Public Health Reports - Wikiwand
For faster navigation, this Iframe is preloading the Wikiwand page for Public Health Reports.

Public Health Reports

From Wikipedia, the free encyclopedia

Public Health Reports
Cover of the 1881 reprint of the first issue of Bulletins of the Public Health
DisciplinePublic health
LanguageEnglish
Edited byHazel D. Dean
Publication details
Former name(s)
Bulletins of the Public Health, Weekly Abstract of Sanitary Reports, HSMHA Health Reports, Health Services Reports
History1878–present
Publisher
SAGE Publishing for Association of Schools and Programs of Public Health and the United States Public Health Service
FrequencyBimonthly
Delayed, after 1 year
4.547 (2014)
Standard abbreviations
ISO 4Public Health Rep.
Indexing
CODENPHRPA6
ISSN0033-3549 (print)
1468-2877 (web)
LCCN75642678
OCLC no.889405256
Links

Public Health Reports (or PHR) is a peer-reviewed public health journal established in 1878 and published by SAGE Publishing for the Association of Schools and Programs of Public Health and the United States Public Health Service.[1] The title and publication frequency of the journal has varied over the years, but it is currently published bimonthly.[2] The editor-in-chief is Hazel D. Dean. Articles are published under delayed open access, where they become fully open access one year after publication.[3] The articles are available through PubMed Central.

History

The journal was established in July 1878 as the Bulletins of the Public Health under the National Quarantine Act of April 29, 1878, issued by the Supervising Surgeon-General at the time, John Maynard Woodworth.[4][5] This act requested weekly reports of epidemic disease infections to be forwarded to Washington by the American consulates abroad.[6]

Publication was suspended after 46 issues on May 24, 1879 as a byproduct of the creation of the National Board of Health and its takeover of the Quarantine Act responsibilities. During this period, the Board of Health instead published the reports in its National Board of Health Bulletin. The responsibility for the Quarantine Act returned to the Surgeon General in 1883, and in 1887 the journal resumed publication as the Weekly Abstract of Sanitary Reports.[6]

Thus, the first volume of the journal was published in 1878 as the Bulletins of the Public Health, and volumes 2–10 were published from 1887 to 1895 as the Weekly Abstract of Sanitary Reports. From 1896 to 1970 (volumes 11–85) it was published as Public Health Reports, and then it went through two brief periods of other names (volume 86 and the first two issues of volume 87 were published as HSMHA Health Reports from 1971 to 1972, while the remainder of volume 87 to the third issue of volume 89 were published as Health Services Reports, from 1972–1974) before returning to the Public Health Reports name with the fourth issue of volume 89 in 1974. It continues to be published under the same name.[2][7]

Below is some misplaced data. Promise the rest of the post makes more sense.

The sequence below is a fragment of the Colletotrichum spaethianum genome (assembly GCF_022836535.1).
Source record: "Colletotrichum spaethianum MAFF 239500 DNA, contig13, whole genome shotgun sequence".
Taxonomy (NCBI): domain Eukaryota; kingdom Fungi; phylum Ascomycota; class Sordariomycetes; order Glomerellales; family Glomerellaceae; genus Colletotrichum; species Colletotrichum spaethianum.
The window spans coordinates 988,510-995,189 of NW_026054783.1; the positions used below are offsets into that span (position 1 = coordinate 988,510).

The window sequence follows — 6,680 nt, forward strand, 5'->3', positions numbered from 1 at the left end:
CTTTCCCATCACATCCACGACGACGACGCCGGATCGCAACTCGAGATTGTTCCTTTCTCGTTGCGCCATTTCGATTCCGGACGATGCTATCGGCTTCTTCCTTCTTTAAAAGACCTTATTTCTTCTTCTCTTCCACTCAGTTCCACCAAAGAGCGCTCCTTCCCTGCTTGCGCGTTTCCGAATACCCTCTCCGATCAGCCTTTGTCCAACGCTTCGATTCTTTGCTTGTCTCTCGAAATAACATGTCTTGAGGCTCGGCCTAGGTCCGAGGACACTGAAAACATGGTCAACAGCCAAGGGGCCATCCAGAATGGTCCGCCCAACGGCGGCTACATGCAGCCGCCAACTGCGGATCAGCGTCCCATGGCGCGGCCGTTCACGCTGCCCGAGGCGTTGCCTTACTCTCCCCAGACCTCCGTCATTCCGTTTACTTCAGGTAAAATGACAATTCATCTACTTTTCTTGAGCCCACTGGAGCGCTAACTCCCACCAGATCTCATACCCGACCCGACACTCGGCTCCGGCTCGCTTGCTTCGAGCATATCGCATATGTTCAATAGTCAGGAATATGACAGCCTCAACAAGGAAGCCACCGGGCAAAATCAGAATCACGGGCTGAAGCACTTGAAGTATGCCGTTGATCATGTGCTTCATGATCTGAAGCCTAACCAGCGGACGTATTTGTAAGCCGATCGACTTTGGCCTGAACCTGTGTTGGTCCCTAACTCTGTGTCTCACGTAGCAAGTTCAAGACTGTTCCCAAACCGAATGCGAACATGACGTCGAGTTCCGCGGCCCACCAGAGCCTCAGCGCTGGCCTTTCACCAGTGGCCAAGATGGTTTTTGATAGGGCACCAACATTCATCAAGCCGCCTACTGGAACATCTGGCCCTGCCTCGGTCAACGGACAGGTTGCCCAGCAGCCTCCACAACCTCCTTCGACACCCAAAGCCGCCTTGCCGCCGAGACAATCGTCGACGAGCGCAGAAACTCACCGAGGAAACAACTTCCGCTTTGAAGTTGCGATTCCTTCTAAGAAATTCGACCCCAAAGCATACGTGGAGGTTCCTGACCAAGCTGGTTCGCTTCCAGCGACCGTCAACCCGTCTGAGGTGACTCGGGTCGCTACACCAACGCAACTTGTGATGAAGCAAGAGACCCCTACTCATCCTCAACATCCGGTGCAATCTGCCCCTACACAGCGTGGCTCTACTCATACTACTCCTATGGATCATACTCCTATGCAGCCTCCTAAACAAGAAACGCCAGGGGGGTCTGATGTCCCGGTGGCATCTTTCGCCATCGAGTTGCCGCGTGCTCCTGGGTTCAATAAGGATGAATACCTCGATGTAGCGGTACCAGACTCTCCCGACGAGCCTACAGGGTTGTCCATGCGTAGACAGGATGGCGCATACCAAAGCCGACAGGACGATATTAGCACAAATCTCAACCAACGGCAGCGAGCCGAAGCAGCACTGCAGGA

In 1952, the journal absorbed three other journals, the CDC Bulletin, the Journal of Venereal Disease Information, and Tuberculosis Control.[7]

In January, 1918, a case of influenza in Haskell County, Kansas was diagnosed by local doctor Loring Miner. Miner published about the case in the April 1918 Public Health Reports. This is believed to be the first documented case of the global influenza pandemic of 1918.[8]

Abstracting and indexing

The journal is abstracted and indexed in CAB Abstracts,[9] CINAHL,[10] Current Contents/Social & Behavioral Sciences,[11] Current Contents/Clinical Medicine,[11] EBSCOhost, Embase/Excerpta Medica,[12] Index Medicus/MEDLINE/PubMed,[13] LexisNexis, Science Citation Index,[11] Scopus,[14] and the Social Sciences Citation Index.[11] According to the Journal Citation Reports, the journal has a 2014 impact factor of 4.547.[15]

References

  1. ^ "SAGE Publishing adds Public Health Reports to its health journals portfolio". SAGE Publications. 2016-07-22. Retrieved 2019-01-19.
  2. ^ a b "Archive of Public Health Reports". National Center for Biotechnology Information. Retrieved 2015-08-18.
  3. ^ "Public Health Reports FAQs". Association of Schools and Programs of Public Health. 2014. Retrieved 2015-08-18.
  4. ^ JM Woodworth (1878). "Cover page". Bulletins of the Public Health. 1 (1). PMC 1764606. PMID 19313146.
  5. ^ JM Michael (2011). "The National Board of Health: 1879–1883". Public Health Reports. 126 (1): 123–129. doi:10.1177/003335491112600117. PMC 3001811. PMID 21337938.
  6. ^ a b A Cliff; P Haggett; M Smallman-Raynor (1998). Deciphering Global Epidemics: Analytical Approaches to the Disease Records of World Cities, 1888-1912. Cambridge University Press. pp. 52 & 57. ISBN 978-0521472661.
  7. ^ a b FR Kellerman (1997). Introduction to Health Sciences Librarianship: A Management Handbook. Greenwood Publishing Group. p. 89. ISBN 9780313297618.
  8. ^ Asquith, Brian (2020). "What Can We Learn from the 1918 Pandemic? Careful Economics and Policy Lessons from Influenza". Policy Paper No. 2020-022. Kalamazoo, MI: W.E. Upjohn Institute for Employment Research. doi:10.17848/pol2020-022. Cite journal requires |journal= (help)
  9. ^ "Serials cited". CAB Abstracts. CABI. Retrieved 2015-08-18.
  10. ^ "CINAHL Complete Database Coverage List". CINAHL. EBSCO Information Services. Retrieved 2015-08-18.
  11. ^ a b c d "Master Journal List". Intellectual Property & Science. Thomson Reuters. Retrieved 2015-08-18.
  12. ^ "Embase Coverage". Embase. Elsevier. Retrieved 2015-08-18.
  13. ^ "Public Health Reports". NLM Catalog. National Center for Biotechnology Information. Retrieved 2015-08-18.
  14. ^ "Content overview". Scopus. Elsevier. Retrieved 2015-08-18.
  15. ^ "Public Health Reports". 2014 Journal Citation Reports. Web of Science (Science ed.). Thomson Reuters. 2015.
{{bottomLinkPreText}} {{bottomLinkText}}
Public Health Reports
Listen to this article